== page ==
The company saw a net income of $8.6bn for the fourth quarter and a 2013 profit of $48.7bn, according to a Bloomberg report. Freddie’s profit was driven in large part by rising home prices, but officials said not to expect such large windfalls every year, Bloomberg reported.
“These levels of income are not sustainable,” Freddie Mac Chief Executive Officer Donald Layton said during a Thursday conference call with reporters. “Several legacy items were very strongly favorable in 2013, but it is our expectation that the peak of recoveries from the recession has now passed.”
Freddie’s 2013 profit means both it and Fannie Mae will have paid back the billions of dollars in government money they got after teetering on the brink of insolvency during the financial meltdown. Earlier this month, Fannie announced it would pay the Treasury $7.2bn in March after reporting a $6.5bn Q4 profit.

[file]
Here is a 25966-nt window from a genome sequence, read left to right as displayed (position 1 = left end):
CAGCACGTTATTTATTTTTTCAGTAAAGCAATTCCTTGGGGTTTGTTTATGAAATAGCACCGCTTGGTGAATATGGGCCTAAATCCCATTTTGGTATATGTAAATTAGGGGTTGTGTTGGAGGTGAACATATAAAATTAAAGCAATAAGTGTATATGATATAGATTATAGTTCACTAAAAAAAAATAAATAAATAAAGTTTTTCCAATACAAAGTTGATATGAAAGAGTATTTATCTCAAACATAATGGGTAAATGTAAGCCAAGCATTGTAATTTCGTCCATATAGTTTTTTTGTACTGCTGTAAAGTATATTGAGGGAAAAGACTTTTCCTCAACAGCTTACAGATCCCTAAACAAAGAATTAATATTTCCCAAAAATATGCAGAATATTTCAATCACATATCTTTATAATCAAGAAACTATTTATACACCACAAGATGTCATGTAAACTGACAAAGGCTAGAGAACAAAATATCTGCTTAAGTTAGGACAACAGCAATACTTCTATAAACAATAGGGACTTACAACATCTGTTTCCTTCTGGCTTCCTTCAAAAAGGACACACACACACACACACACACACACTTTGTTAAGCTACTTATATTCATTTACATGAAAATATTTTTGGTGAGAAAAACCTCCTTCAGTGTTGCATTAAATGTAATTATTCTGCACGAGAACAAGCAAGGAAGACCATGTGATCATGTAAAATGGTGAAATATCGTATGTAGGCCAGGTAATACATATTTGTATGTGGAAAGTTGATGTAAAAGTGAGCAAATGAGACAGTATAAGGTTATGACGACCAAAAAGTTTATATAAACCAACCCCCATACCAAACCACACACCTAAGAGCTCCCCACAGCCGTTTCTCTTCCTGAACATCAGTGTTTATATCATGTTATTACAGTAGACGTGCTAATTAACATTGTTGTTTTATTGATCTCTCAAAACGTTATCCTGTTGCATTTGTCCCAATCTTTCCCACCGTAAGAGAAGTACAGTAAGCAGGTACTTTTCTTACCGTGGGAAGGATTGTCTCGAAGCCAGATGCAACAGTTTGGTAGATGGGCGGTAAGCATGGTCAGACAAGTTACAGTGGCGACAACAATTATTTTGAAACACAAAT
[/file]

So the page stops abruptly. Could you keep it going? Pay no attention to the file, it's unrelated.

And even now that the bailout funds are repaid, the money will keep rolling in. The government didn’t exactly loan the GSEs $187.5bn – it took shares of “senior preferred stock.” Which means that Fannie and Freddie still owe the government all their profits as dividend payments.
Freddie Mac will return $10.4bn to the Treasury Department next month, bringing the mortgage finance giants total payments to the government to about $10bn more than what it received in bailout funds in 2008.